“The letter was the symbol of her calling. Such helpfulness was found in her, so much power to do, and power to sympathize, that many people refused to interpret the scarlet A by its original signification. They said that it meant Able; so strong was Hester Prynne, with a woman 's strength” (Hawthorne146). Instead of conforming to the letter which means adulterer, the letter now means able. Hester is not the only one who does not conform.
She is bitter towards the town that shamed and ostracized her. She also feels a great burden from the scarlet letter she is forced to wear, yet she is too proud to let others know. As the story progresses, she becomes stronger and more compassionate; she eventually redeems herself. She learns to view herself in a more modest manner. Hester’s main conflict is external.
No longer was she the smiling and blushing woman on the scaffold, she turned into a woman whose guilt ate her alive. Hester felt as if "no fellow-mortal was guilty like herself" (Hawthorne 95). Hester claimed that if the sins of everyone in town were announced as hers there would be more people wearing scarlet letters (Hawthorne 94), perhaps the town would have an entire alphabet of scarlet letters (Dawson 1011). Hester's situation made her lonely, she felt as if no one truly understood where she stood. The only companion Hester had was her beloved daughter, however, Pearl was a constant reminder of Hester's sin (Dawson 1011).
The townspeople often despised Pearl, due to her being a representation of her mother's sin. In The Scarlet Letter, Nathaniel Hawthorne describes Pearl as being a real life image as adultery. Hester is constantly reminded of her sin, just by seeing and raising Pearl everyday. Though Hester is reminded about her sin, she takes on the task of being a mother of Pearl. Hester loved Pearl, even though she had to go through a lot to keep her.
Is there not law for it? Truly, there is, both in the scripture and the statute-book” (Hawthorne 49). After her initial punishment at the pillory, Hester as well as her daughter, Pearl, were ostracized. Pearl was unable to play with other children, as she was, “An imp of evil, emblem and product of sin, she had no right among christened infants” (Hawthorne 85). Hester was avoided in public.
After doing so Hester had a very heavy weight taken off herself, and later on people started to appreciate her again. At the sight of Hester people would rejoice and would say “Do you see that woman with the embroidered badge? They would say too the strangers. “It is our Hester the town's own Hester, who is so kind to the poor, so helpful to the sick, so comfortable to the afflicted!” Hawthorne (13). This was all a very special gift to Hester, once being the towns shun now being known for her heroic deeds.
Although she is looked down upon by the society in the beginning of the novel, she is transformed into a symbol of strength, something typically reserved for men, towards the end of the novel. “The letter was the symbol of her calling. Such helpfulness was found in her,—so much power to do, and power to sympathize,—that many people refused to interpret the scarlet A by its original signification. They said that it meant Able; so strong was Hester Prynne, with a woman’s strength” (Hawthorne 146). Through her suffering, Hester had become an inspiring symbol of strength for the community.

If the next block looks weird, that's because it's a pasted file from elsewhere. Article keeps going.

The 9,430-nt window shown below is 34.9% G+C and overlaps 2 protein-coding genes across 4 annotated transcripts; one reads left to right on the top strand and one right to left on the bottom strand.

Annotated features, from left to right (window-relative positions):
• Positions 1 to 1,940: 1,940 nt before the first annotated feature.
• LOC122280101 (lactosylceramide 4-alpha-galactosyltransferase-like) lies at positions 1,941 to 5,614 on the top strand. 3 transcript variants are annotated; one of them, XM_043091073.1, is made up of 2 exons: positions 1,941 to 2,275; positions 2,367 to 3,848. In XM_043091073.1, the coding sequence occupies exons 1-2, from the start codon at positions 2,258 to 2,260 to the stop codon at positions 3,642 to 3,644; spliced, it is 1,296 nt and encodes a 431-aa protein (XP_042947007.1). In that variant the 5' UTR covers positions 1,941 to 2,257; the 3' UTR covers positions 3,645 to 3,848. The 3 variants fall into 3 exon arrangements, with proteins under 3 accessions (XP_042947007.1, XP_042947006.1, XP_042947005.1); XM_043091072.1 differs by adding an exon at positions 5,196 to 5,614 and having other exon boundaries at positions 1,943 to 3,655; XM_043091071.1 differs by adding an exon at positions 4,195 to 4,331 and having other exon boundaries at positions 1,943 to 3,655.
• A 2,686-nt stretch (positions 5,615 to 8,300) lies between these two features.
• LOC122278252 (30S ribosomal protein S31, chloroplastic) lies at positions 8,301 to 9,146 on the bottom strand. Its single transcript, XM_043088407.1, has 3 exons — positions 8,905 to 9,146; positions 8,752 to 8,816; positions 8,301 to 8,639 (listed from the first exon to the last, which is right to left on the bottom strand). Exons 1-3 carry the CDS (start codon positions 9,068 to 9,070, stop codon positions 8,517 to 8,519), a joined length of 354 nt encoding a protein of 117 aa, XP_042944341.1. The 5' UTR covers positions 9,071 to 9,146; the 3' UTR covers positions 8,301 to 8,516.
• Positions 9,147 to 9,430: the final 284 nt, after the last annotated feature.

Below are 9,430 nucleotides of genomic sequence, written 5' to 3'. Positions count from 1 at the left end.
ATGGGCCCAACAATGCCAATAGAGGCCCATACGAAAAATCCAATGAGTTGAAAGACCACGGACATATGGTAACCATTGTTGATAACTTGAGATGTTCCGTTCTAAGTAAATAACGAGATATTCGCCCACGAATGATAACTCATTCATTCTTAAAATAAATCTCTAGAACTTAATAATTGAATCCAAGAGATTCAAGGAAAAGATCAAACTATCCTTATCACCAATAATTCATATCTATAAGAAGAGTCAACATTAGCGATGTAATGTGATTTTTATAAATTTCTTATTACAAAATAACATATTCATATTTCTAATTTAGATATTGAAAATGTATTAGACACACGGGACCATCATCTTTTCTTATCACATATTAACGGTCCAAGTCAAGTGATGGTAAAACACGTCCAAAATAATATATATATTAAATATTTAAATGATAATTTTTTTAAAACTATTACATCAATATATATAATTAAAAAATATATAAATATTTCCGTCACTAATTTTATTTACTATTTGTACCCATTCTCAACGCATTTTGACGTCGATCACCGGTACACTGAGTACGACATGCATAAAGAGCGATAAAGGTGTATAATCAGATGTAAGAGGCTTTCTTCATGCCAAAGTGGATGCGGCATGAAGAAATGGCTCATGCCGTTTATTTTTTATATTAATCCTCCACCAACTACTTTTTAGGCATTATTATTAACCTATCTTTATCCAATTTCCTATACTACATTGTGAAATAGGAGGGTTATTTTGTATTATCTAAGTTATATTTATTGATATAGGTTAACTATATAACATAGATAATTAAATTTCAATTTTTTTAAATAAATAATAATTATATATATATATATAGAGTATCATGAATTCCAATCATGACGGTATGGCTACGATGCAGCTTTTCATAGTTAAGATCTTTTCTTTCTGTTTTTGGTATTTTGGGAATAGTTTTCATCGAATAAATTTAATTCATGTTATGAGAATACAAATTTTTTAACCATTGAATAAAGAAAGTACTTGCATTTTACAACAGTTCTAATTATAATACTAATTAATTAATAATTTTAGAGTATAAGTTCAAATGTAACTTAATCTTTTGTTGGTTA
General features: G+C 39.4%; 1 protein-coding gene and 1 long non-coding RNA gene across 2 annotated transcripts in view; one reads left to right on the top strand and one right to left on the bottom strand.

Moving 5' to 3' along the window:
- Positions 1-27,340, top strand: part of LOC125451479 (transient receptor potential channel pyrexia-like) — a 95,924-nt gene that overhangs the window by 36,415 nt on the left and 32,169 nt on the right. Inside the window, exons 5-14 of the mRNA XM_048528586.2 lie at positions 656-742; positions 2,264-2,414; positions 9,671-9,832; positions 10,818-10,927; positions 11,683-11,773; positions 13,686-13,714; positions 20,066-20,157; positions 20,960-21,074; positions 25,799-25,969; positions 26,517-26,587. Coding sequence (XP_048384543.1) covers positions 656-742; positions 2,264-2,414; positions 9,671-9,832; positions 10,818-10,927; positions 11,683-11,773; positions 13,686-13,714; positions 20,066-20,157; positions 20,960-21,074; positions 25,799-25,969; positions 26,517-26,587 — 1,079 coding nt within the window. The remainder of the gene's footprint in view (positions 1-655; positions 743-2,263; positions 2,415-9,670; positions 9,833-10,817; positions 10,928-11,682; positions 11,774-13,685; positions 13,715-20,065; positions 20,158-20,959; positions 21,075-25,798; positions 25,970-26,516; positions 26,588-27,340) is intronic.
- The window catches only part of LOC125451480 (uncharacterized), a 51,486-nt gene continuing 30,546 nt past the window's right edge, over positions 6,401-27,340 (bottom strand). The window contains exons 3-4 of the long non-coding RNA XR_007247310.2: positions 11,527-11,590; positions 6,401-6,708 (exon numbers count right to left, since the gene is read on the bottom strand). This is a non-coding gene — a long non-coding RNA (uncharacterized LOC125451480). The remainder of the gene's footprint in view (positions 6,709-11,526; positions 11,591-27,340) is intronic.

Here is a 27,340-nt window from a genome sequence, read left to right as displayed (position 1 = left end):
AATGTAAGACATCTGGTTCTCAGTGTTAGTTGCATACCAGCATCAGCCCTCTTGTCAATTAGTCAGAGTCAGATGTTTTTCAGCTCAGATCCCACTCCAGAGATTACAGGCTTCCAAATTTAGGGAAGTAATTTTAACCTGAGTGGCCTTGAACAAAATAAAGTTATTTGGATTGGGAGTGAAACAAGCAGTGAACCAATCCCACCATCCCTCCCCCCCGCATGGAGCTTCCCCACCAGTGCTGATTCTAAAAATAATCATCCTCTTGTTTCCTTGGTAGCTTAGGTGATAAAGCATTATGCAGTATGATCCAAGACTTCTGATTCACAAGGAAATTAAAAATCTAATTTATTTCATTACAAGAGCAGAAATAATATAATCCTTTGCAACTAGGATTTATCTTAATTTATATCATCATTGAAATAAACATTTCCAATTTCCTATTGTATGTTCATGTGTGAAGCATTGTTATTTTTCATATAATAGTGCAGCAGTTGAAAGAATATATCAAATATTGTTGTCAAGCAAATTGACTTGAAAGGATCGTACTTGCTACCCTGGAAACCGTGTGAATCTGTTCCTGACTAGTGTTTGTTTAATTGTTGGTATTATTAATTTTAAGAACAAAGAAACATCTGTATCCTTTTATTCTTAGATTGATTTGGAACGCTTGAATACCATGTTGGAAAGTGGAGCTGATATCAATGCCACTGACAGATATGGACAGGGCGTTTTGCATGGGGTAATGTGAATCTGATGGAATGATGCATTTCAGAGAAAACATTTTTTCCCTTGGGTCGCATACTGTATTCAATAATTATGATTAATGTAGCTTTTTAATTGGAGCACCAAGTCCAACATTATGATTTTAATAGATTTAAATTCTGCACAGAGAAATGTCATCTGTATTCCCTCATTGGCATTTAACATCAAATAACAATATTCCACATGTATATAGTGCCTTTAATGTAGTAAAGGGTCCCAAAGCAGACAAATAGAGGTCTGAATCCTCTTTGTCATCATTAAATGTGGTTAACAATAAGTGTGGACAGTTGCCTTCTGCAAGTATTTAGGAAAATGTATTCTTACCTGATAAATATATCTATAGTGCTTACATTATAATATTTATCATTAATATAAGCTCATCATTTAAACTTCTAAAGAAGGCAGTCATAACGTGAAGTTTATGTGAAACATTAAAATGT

Wearing the letter was significant because it made me think how Hester would’ve felt wearing her letter all day. However, instead of wearing it for one day, Hester had to wear hers for the rest of her life and bore a negative trait instead of a positive one. From this assignment, I gained a new perspective on how others thought of me compared to how I thought of myself. For example, others assume that I’m quiet because I don’t talk that much in school. Outside of school, I love to talk to my friends and family members.
She became one of the town’s most common subjects to discuss, as they say “Do you see that woman with the embroidered badge? It is our Hester - the town’s Hester - who is so kind to the poor, so helpful to the sick, so comforting to the afflicted!’ ”(159). The general public commends her for what it viewed as a handicap; she becomes a feminist icon and a local hero even through her years of
“Again, as if her mother’s agonized gesture were meant only to make sport for her, did little Pearl look into her eyes, and smile!” (p 82). Pearl herself being the product of sin, is a constant reminder to her mother that the scarlet letter cannot be neglected. Hawthorne shows this symbolism various times throughout the story. In Chapter two, during the first scaffold scene when Hester tries to hide away her scarlet letter with Pearl, Hawthorne indicates how useless that would be, considering that Pearl is the personification of her sin. “In a moment, however, wisely judging that one token of her shame would but poorly serve to hide another…” (p 45).